The Czech Republic is one of the major tourist destinations in Europe, with Prague itself being the main destination. Relatively untouched by the ravages of war, the country retains much of its architectural heritage and the visitor should stay for more than a few days in Prague before returning home - typical for those following a stag itinerary.
History of Czechia
In the 3rd century BC Celtic migrants (called Gauls by the Romans) spread from what today is modern France, Belgium and Northern Italy and into modern day Bohemia, establishing a settlement near present day Prague.
Germanic tribes arrived in the 1st century AD, followed by Slavs from the Black sea who were pushed by the migrations of Avars, Bulgars, Magyars and Huns. The Huns pushed into the approximate areas of the modern regions of Bohemia and Moravia in the 6th century, as well as parts of Austria and Germany.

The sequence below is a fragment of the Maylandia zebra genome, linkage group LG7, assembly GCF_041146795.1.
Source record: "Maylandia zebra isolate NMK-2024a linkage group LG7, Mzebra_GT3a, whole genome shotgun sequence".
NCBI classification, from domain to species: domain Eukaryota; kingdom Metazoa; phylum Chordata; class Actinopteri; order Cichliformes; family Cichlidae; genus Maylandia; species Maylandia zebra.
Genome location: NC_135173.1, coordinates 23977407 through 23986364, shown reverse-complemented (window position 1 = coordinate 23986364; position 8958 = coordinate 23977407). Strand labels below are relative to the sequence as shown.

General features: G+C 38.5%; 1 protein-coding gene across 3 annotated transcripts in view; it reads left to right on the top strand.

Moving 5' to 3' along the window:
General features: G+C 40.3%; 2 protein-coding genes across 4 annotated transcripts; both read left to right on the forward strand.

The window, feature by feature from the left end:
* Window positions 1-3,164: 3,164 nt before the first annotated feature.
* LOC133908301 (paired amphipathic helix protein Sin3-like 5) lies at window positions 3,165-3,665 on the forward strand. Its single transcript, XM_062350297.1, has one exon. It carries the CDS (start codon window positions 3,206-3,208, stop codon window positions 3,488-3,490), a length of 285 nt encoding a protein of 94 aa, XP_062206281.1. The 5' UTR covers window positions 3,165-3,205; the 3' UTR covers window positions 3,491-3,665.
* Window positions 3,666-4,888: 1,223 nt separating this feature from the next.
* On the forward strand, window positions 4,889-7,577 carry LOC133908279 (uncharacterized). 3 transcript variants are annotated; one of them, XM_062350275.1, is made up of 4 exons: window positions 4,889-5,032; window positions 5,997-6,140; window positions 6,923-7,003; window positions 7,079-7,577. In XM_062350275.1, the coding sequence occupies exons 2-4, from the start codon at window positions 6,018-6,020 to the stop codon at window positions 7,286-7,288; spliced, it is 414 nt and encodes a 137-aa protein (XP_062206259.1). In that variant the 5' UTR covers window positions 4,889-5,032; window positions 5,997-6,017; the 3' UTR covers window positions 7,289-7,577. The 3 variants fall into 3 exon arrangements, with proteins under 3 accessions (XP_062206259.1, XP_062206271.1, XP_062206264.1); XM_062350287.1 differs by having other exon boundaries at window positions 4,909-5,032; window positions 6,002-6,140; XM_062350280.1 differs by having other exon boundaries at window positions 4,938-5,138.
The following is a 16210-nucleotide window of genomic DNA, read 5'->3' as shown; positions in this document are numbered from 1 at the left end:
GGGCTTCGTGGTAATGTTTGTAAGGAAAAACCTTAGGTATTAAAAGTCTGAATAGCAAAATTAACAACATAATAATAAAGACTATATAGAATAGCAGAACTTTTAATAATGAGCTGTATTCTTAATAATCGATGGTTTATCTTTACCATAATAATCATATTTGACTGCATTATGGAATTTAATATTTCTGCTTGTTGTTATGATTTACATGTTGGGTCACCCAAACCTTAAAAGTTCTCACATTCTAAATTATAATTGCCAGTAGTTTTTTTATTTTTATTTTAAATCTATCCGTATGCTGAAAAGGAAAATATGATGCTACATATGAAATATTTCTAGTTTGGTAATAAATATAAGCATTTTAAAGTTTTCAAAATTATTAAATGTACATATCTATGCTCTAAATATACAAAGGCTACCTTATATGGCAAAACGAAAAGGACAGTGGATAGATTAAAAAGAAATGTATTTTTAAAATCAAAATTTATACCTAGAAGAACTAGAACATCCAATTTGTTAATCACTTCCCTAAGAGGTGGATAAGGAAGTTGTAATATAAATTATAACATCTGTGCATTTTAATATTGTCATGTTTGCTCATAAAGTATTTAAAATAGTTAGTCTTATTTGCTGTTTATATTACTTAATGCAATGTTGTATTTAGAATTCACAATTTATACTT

In the 7th century the first Slavic state was recorded and was centred on Moravia. Bohemia emerged in the 9th century but from the 11th to the 19th century both were just states within the Holy Roman Empire.
Forward through religious strife, Habsburg control, revolt in 1618 and the start of the 30 Years War, a peasant revolt, famine and eventually Napoleon consigning the Holy Roman Empire to history, Bohemia and Moravia became a part of the Austro-Hungarian Empire.
The end of World War 1 saw an independent Czechoslovakia emerge from the collapsed Austro-Hungarian Empire. In World War 2 Czechoslovakia was split, with Bohemia and Moravia being occupied by Germany, and Slovakia in the East becoming a puppet state.
After World War 2, the Communists were elected to power who then formed a single party state two years later. An attempt to be free in the 1968 Prague Spring was crushed by the Soviet Union, and freedom had to wait until the fall of the Berlin wall in 1989.
In 1993, Czechoslovakia peacefully split into the Czech Republic and Slovakia, with both being in the European Union.